Venus Flytrap

Dionaea muscipula


Description A “rosette” of four to six leaves, each with a trap on the end. A trap consists of two lobes with small trigger hairs, called trichomes, that are sensitive to the prey’s movement. The insides of the lobes contain a red pigment called anthocyanin.

Boggy, humid areas of North and South Carolina, which are generally low in nitrogen and have a high insect population.

Due to its popularity with horticulturists, it is now rare in its natural habitat and is predominantly grown in greenhouses.

Special Characteristics Since it lives in less-than-favorable soil, the Venus Flytrap supplements nitrogen from eating insects. When a sufficiently-sized insect lands on a lobe of a trap, the lobes will snap shut in less than one second. The mechanism for snapping shut is thought to be something like a neuron firing an action potential, involving signaling calcium ions. Too small prey can escape through the widely-spaced cilia (“teeth”) of the trap, as the plant would only waste energy digesting tiny prey.The lobes then invert to a convex chamber and secrete digestive enzymes to dissolve the insides of the prey. It will also produce antiseptic liquids to prevent the prey from decaying as it is digested.
Reproduction The Venus Flytrap blooms white flowers on a stalk well above the traps, as to avoid consuming pollenating insects. If grown from a seed, it will take 3 to 5 years to grow a mature plant. The Flytrap can also reproduce through leaf pullings (vegetative).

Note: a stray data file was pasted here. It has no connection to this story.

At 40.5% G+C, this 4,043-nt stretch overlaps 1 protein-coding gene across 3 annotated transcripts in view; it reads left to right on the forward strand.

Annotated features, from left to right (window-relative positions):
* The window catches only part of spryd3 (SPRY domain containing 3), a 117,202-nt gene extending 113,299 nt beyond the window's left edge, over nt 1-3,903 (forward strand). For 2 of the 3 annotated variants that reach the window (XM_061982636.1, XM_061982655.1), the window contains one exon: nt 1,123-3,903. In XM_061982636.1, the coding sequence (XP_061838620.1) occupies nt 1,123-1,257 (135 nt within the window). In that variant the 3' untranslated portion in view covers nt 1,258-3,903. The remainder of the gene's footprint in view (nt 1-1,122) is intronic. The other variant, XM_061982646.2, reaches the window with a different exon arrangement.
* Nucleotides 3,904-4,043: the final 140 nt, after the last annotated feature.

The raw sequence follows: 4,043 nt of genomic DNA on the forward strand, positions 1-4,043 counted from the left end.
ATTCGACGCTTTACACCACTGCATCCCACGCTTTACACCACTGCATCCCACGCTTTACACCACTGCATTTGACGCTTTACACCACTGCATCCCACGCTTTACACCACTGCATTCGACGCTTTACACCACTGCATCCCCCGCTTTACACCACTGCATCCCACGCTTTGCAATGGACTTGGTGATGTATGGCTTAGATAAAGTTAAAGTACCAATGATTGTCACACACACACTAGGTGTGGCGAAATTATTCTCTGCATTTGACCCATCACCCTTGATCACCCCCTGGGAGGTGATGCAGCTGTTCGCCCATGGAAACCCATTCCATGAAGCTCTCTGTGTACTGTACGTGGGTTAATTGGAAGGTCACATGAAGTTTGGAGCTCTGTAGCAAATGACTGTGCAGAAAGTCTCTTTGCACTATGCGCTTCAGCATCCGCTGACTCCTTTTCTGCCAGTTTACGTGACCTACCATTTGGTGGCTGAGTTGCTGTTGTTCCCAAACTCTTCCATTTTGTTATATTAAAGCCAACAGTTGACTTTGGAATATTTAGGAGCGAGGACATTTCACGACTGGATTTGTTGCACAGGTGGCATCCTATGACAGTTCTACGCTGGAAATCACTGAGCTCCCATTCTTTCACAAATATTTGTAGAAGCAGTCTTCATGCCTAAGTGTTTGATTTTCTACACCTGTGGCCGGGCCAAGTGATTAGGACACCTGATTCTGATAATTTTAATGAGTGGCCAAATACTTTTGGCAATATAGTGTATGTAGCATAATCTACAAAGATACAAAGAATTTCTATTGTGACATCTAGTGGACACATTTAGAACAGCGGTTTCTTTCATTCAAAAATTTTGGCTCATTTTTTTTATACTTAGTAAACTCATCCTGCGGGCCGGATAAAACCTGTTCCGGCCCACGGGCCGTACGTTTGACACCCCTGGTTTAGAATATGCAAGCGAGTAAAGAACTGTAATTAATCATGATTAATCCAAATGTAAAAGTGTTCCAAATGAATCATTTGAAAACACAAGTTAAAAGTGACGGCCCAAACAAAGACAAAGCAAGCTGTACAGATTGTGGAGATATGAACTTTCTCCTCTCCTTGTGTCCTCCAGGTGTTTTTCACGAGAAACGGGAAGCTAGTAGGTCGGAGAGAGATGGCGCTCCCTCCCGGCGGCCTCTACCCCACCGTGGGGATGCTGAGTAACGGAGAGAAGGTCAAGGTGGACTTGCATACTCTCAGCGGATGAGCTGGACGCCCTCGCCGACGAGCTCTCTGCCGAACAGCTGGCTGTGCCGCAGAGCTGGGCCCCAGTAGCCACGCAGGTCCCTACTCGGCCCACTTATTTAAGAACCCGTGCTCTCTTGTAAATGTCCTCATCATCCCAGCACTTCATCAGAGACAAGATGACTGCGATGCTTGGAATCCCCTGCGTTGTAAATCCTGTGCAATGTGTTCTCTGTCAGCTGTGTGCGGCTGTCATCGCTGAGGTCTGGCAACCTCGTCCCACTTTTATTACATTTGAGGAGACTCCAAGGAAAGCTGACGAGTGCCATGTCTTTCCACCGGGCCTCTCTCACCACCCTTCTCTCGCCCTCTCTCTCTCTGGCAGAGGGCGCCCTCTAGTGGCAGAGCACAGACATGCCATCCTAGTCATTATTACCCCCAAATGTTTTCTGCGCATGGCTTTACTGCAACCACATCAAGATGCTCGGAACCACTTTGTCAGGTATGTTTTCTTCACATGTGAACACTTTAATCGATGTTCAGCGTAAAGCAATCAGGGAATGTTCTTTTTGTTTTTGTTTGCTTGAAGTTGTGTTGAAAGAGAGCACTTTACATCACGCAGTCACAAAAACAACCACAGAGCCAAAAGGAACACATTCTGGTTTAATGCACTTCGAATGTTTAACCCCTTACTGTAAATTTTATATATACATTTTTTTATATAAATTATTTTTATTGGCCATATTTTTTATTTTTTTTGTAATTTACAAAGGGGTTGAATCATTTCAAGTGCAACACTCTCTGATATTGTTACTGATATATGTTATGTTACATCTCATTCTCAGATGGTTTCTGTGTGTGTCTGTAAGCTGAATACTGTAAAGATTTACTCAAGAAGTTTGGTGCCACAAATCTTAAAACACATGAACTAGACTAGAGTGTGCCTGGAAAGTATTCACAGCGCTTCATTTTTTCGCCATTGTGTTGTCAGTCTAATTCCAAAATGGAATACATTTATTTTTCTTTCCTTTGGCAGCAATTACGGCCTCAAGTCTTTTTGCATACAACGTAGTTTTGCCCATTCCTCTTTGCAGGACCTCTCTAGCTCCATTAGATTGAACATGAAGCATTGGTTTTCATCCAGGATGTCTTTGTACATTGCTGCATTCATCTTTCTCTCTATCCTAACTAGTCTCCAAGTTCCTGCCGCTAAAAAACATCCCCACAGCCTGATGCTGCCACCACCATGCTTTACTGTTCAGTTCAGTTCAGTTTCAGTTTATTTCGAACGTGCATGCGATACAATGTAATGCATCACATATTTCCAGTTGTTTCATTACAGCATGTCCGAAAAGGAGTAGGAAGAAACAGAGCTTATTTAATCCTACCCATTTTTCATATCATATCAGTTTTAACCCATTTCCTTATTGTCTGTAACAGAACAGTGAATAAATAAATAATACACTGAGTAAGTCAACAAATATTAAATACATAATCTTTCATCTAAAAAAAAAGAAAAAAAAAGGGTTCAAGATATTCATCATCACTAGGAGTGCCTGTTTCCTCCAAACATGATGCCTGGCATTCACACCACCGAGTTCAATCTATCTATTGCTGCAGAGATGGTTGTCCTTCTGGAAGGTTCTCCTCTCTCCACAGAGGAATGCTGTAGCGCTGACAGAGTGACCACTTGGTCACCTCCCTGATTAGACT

With proper care, the Venus Flytap can live up to 20 or 30 years!

There are many unique Venus Flytrap cultivars, or variations cultivated for specific genetic mutations. Some of these include the “Akai Ryu (Red Dragon)”, known for its striking deep red-pigmented, and the “Dentate” variety, with saw-like teeth. This page contains more information about the different Flytrap cultivars.

The Venus Flytrap’s evolutionary history is poorly understood, but it is thought that the Venus Flytrap evolved from another carnivorous plant called a sundew.

venus_flytrap_sxc venus_flytrap_wild
The stems without traps will form buds and then flower. Also, note the rosette arrangement of stems. A Venus Flytrap consuming a bee. Note how the cilia on the lobes prevent escape.

(Image from stock.xchange)

The Venus Flytrap in nature.

(Image from

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